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              Long-term outcomes of IgA nephropathy presenting with minimal or no proteinuria.

              The long-term outcome of patients with IgA nephropathy who present with normal renal function, microscopic hematuria, and minimal or no proteinuria is not well described. Here, we studied 141 Caucasian patients with biopsy-proven IgA nephropathy who had minor abnormalities at presentation and a median follow-up of 108 months. None of the patients received corticosteroids or immunosuppressants. We reviewed renal biopsies using the Oxford classification criteria. In this sample, 46 (32%) patients had mesangial proliferation, whereas endocapillary proliferation, focal glomerulosclerosis, and tubulointerstitial abnormalities were uncommon. Serum creatinine increases >50% and >100% were observed in five (3.5%) patients and one (0.7%) patient, respectively; no patients developed ESRD. After 10, 15, and 20 years, 96.7%, 91.9%, and 91.9% of patients maintained serum creatinine values less than a 50% increase, respectively. Using Cox proportional hazards regression, the presence of segmental glomerulosclerosis was the only factor that significantly associated with a >50% increase in serum creatinine. Clinical remission occurred in 53 (37.5%) patients after a median of 48 months. Proteinuria>0.5 and >1.0 g/24 h developed in 21 (14.9%) and 6 (4.2%) patients, respectively. Median proteinuria at the end of follow-up was 0.1 g/24 h, with 41 (29.1%) patients having no proteinuria. At presentation, 23 (16.3%) patients were hypertensive compared with 30 (21.3%) patients at the end of follow-up; 59 (41.8%) patients were treated with renin-angiotensin blockers because of hypertension or increasing proteinuria. In summary, the long-term prognosis for Caucasian patients with IgA nephropathy who present with minor urinary abnormalities and normal renal function is excellent.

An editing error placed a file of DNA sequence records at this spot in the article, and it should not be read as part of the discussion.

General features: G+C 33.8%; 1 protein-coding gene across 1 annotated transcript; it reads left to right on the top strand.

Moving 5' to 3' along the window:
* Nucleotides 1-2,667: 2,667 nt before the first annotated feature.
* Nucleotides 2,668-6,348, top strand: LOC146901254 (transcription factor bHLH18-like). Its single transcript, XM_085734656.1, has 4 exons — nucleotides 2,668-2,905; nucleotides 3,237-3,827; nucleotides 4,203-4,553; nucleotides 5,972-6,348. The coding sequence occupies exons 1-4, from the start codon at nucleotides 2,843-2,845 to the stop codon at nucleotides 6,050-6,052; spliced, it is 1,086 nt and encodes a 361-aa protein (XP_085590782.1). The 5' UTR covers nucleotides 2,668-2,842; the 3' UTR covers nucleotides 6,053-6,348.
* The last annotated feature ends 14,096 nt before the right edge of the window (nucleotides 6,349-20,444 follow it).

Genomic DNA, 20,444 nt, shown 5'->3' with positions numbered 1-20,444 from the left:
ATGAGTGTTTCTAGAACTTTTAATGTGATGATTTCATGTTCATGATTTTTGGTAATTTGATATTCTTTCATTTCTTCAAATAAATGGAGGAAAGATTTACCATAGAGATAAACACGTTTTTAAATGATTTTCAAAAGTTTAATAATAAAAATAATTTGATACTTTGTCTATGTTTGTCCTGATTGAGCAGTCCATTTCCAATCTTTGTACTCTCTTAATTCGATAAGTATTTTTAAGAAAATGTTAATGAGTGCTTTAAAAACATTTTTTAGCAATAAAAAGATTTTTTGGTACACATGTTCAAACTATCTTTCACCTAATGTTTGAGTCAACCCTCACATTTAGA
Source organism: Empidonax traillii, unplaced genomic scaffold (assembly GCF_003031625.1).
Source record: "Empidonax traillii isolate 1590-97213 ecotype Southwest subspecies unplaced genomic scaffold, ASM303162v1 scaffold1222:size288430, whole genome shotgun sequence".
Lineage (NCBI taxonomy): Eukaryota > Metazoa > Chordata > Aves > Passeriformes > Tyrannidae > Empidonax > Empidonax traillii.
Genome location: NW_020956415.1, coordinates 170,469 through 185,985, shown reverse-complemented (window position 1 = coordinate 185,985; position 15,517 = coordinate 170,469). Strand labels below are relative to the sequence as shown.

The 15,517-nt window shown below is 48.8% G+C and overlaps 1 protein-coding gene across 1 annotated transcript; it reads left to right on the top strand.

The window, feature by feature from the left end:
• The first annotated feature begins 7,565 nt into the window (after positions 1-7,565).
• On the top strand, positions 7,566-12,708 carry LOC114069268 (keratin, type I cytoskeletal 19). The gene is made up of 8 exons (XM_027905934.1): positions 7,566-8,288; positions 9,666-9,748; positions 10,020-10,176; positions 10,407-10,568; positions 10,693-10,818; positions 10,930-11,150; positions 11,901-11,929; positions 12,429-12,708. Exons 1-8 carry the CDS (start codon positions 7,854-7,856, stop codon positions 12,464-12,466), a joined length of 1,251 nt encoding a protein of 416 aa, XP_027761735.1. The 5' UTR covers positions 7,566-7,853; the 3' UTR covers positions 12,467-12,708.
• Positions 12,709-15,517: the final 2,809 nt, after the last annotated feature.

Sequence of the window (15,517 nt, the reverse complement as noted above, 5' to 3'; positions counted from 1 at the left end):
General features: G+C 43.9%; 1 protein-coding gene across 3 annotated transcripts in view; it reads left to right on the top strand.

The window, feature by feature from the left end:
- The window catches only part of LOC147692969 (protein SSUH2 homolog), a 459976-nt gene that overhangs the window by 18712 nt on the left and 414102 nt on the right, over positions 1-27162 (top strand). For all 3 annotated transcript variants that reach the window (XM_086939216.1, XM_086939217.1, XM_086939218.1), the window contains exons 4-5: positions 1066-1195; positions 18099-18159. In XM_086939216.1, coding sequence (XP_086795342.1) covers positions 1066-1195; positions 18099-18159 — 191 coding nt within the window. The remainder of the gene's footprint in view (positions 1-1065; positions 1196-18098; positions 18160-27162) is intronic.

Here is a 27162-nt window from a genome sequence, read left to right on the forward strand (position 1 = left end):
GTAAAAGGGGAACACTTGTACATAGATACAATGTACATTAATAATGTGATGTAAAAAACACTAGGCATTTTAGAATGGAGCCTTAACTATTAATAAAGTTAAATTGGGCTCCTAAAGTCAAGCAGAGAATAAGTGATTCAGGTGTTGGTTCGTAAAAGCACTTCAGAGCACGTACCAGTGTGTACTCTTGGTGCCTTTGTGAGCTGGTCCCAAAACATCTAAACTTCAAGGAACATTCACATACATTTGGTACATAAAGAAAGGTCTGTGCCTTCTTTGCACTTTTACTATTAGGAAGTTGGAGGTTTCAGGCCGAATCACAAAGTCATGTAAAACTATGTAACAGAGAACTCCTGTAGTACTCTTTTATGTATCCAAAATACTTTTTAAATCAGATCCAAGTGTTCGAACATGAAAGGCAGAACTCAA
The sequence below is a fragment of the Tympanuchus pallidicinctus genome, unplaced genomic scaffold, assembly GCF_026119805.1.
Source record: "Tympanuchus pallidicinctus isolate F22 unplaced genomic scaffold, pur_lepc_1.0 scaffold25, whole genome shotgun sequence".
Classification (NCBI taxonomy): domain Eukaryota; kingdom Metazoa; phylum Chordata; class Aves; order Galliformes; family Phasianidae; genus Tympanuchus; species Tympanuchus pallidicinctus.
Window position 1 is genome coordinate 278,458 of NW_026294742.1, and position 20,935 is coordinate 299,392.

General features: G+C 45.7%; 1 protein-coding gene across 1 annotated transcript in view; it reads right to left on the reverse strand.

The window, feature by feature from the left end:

Author and article information

                Medicine (Baltimore)
                Medicine (Baltimore)
                Wolters Kluwer Health
                12 June 2020
                12 June 2020
                : 99
                : 24
                : e20513
                [a ]Division of Nephrology, Department of Medicine, West China Hospital
                [b ]West China School of Medicine, Sichuan University, Chengdu, Sichuan
                [c ]Affiliated Hospital of Zunyi Medical College, Zunyi, Guizhou
                [d ]The Third Hospital of Zigong City, Zigong, Sichuan
                [e ]People's Hospital of Mianzu, Mianzu, Sichuan, China.
                Author notes
                []Correspondence: Wei Qin, Division of Nephrology, Department of Medicine, West China Hospital, Sichuan University, Chengdu, Sichuan, China 610041 (e-mail: qinweihx@ 123456scu.edu.cn ).
                MD-D-19-08659 20513
                Copyright © 2020 the Author(s). Published by Wolters Kluwer Health, Inc.

                This is an open access article distributed under the terms of the Creative Commons Attribution-Non Commercial License 4.0 (CCBY-NC), where it is permissible to download, share, remix, transform, and buildup the work provided it is properly cited. The work cannot be used commercially without permission from the journal. http://creativecommons.org/licenses/by-nc/4.0

                : 04 November 2019
                : 03 April 2020
                : 27 April 2020
                Research Article
                Clinical Trial/Experimental Study
                Custom metadata

                corticosteroids,iga nephropathy,immunosuppressive therapy,proteinuria,renal survival,supportive care